Are the WSJ’s “greenie” reporters and editors seriously suggesting that Dell deserves no credit if its computer manufacturing goes “carbon free” if, for example, its customers don’t use only windmill-powered electricity to operate Dell computers?
That makes about as much sense as the news that a bill to be introduced in the Nebraska Legislature would give homeowners and businesses “larger credits” (whatever that means) for electricity they generate via small wind turbines.
Doesn’t that conjure up pretty visions? Every home with a windmill atop its roof?
* * *
Still speaking of journalists: I continue to wait for some enterprising reporter or team of reporters to dig deeply into what to me is an egregiously obvious significant question:
Will taxing officials—starting with county assessors in Nebraska’s case—examine the 2009 value of properties against which taxes were levied last year on then-current market values?
We read repeatedly that real estate values have dropped (dropped farther in other parts of the country than in the Midlands). The obvious question: Have property values dropped significantly enough to warrant a general reduction in assessed taxable valuations for the coming tax year? If so, what will be the reaction of public officials responsible for levying and spending taxes?
Reducing the taxable valuation on the property does not, of course, assure a comparable drop in a homeowner’s total tax burden. There is always the option of increasing the rate of tax levied against the property, unless the tax rate is already at the legal limit (in which case the Legislature could be asked to raise tax rate ceilings).
There could also be an increase—if there is some leeway under the present legal limits—to increase rates of other forms of taxes. Whatever the answer, the question seems to me to be starkly obvious. Some journalist or journalists need to get cracking to take a comprehensive, detailed look at the issue—and in the process possibly prod public officials to take any corrective steps which might be necessary, including the possibility if not the likelihood that taxes will be reduced.
* * *
Still on the subject of journalistic practice, after making clear that I think a good many journalists still strive to do an objective job:
The leftward drift, particularly in the national news media, continues to show as so many national reporters and commentators pummel President George W. Bush, in most cases refusing to acknowledge that he has achieved anything of significance in his eight years in the White House.
There has just come to my attention an example of what I’m talking about, spotlight in an article in “Investor’s Business Daily,” an article prompted by a report in the London Sunday Times, of all places. The Investor’s Business Daily report went like this:
“Iraq: What would happen if the U.S. won a war but the media didn’t tell the American public? Apparently, we have to rely on a British newspaper for the news that we’ve defeated the last remnants of al-Qaida in Iraq.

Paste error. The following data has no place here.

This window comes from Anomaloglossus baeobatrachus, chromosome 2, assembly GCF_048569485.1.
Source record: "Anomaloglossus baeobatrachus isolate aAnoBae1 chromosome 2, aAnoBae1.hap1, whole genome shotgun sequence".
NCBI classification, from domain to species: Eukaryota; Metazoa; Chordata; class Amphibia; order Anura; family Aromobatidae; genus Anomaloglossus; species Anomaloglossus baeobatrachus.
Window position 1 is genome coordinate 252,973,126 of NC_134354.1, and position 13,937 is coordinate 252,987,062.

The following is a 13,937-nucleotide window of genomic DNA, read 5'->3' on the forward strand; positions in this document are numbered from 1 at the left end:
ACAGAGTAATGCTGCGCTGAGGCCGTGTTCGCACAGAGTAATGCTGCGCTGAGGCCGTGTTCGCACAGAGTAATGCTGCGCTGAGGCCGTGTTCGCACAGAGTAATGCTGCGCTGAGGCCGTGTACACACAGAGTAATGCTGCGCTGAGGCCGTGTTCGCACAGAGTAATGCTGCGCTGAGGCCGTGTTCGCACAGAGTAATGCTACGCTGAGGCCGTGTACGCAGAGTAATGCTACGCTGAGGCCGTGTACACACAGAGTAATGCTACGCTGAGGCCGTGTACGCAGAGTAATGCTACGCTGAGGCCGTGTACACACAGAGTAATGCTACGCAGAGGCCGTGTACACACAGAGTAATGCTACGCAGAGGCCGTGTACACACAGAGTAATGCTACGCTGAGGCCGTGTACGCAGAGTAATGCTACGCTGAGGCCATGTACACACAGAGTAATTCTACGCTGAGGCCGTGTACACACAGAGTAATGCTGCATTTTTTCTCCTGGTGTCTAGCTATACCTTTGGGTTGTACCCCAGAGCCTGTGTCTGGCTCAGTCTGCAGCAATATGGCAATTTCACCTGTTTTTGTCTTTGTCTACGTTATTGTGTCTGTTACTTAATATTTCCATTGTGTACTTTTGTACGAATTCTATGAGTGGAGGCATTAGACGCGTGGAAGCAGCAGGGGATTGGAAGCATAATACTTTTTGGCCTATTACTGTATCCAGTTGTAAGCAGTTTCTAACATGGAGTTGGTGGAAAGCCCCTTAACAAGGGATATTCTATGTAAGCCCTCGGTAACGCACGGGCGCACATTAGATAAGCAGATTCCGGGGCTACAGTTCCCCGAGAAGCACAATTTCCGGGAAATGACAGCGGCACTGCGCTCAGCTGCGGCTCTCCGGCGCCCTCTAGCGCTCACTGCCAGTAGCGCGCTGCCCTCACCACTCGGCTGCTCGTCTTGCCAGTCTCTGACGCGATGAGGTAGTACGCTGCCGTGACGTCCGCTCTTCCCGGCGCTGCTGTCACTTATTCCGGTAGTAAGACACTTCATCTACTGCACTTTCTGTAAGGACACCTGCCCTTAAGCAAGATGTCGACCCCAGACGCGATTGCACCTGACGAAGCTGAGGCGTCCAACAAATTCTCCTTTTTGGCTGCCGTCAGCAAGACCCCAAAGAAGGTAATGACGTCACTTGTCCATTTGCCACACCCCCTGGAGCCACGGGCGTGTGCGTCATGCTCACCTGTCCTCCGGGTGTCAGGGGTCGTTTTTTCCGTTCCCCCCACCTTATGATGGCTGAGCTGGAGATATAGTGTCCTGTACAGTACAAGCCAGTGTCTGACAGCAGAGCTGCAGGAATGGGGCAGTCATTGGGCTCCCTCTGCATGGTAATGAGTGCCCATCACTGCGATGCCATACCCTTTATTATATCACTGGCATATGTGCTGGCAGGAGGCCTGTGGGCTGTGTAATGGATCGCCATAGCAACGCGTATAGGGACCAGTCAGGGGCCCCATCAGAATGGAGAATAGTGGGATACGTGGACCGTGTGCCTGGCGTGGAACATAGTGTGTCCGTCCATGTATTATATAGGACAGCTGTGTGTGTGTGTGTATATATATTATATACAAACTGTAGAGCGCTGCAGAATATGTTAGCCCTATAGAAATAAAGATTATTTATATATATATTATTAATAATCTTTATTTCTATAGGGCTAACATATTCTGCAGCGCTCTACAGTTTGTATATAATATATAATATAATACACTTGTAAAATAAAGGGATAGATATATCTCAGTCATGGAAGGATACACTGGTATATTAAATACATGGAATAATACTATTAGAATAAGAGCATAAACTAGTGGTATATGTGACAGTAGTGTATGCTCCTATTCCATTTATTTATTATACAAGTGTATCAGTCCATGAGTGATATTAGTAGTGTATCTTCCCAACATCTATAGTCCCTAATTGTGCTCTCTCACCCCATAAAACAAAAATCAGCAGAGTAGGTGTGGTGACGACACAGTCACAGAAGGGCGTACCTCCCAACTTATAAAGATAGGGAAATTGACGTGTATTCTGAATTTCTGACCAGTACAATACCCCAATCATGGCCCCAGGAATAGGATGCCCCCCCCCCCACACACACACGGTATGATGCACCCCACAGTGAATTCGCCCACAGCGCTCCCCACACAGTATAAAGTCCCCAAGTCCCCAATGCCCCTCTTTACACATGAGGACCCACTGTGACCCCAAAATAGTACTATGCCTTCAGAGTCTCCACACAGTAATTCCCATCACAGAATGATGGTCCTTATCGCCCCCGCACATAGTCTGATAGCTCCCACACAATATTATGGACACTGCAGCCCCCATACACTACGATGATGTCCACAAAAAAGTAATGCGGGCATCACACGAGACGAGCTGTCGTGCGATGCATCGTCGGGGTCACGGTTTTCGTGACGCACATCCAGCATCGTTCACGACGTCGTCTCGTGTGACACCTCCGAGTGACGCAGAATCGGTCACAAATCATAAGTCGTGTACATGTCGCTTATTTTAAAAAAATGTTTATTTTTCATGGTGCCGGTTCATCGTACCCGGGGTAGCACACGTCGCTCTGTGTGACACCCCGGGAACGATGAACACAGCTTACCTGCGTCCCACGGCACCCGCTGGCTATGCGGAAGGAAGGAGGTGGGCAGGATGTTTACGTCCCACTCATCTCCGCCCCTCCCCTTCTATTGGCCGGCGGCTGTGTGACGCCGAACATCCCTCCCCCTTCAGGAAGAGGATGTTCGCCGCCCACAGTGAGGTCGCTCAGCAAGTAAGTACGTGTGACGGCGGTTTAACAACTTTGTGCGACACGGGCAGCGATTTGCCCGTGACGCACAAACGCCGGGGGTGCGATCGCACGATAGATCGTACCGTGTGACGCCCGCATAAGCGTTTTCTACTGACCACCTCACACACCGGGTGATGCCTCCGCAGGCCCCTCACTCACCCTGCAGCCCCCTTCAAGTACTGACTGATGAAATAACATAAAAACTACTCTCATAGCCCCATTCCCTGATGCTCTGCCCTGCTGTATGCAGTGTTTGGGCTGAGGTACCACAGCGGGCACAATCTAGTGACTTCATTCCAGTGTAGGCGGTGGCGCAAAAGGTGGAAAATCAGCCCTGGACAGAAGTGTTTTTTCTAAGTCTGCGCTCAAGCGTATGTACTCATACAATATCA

“London’s Sunday Times called it ‘the culmination of one of the most spectacular victories of the war on terror.’ A terrorist force that once numbered more than 12,000, with strongholds in the west and central regions of Iraq, has over two years been reduced to a mere 1,200 fighters, backed against the wall in the northern city of Mosul.
“The destruction of al-Qaida in Iraq (AQI) is one of the most unlikely and unforeseen events in the long history of American warfare. We can thank President Bush’s surge strategy, in which he bucked both Republican and Democratic leaders in Washington by increasing our forces there instead of surrendering.”
The Los Angeles-based Investor’s Business Daily article said that in addition to thanking President Bush, Americans should thank the new general he placed in charge in Iraq, David Petraeus, “and we can thank those serving in our military in Iraq who engaged local Iraqi tribal leaders and convinced them America was their friend and AQI their enemy.”
* * *
The New York Times reports that Barack Obama plans to issue an executive order on his first full day in office ordering the closing of the Guantanamo Bay alleged-terrorist detention camp in Cuba.
But, The Times story continued, experts say it is likely to take many months, perhaps as long as a year, to decide what to do with the 248 prisoners.
So why the first-day-in-office announcement rush?
Show business, dear reader, show business. A display of prompt, decisive decision-making which should appeal to liberals who have been disturbed that Obama appointees have included a number of Republicans.
* * *
In late afternoon the other day, sitting comfortably at home watching the cardinals at the birdfeeder in the midst of the wind-driven snow flurries, I told Marian I thought I’d take a 15-minute nap before finishing some dictation for this week’s column.
“Okay,” Marian replied. “But hurry up.”
I told her that I didn’t know of any way you could do a 15-minute nap in less than 15 minutes.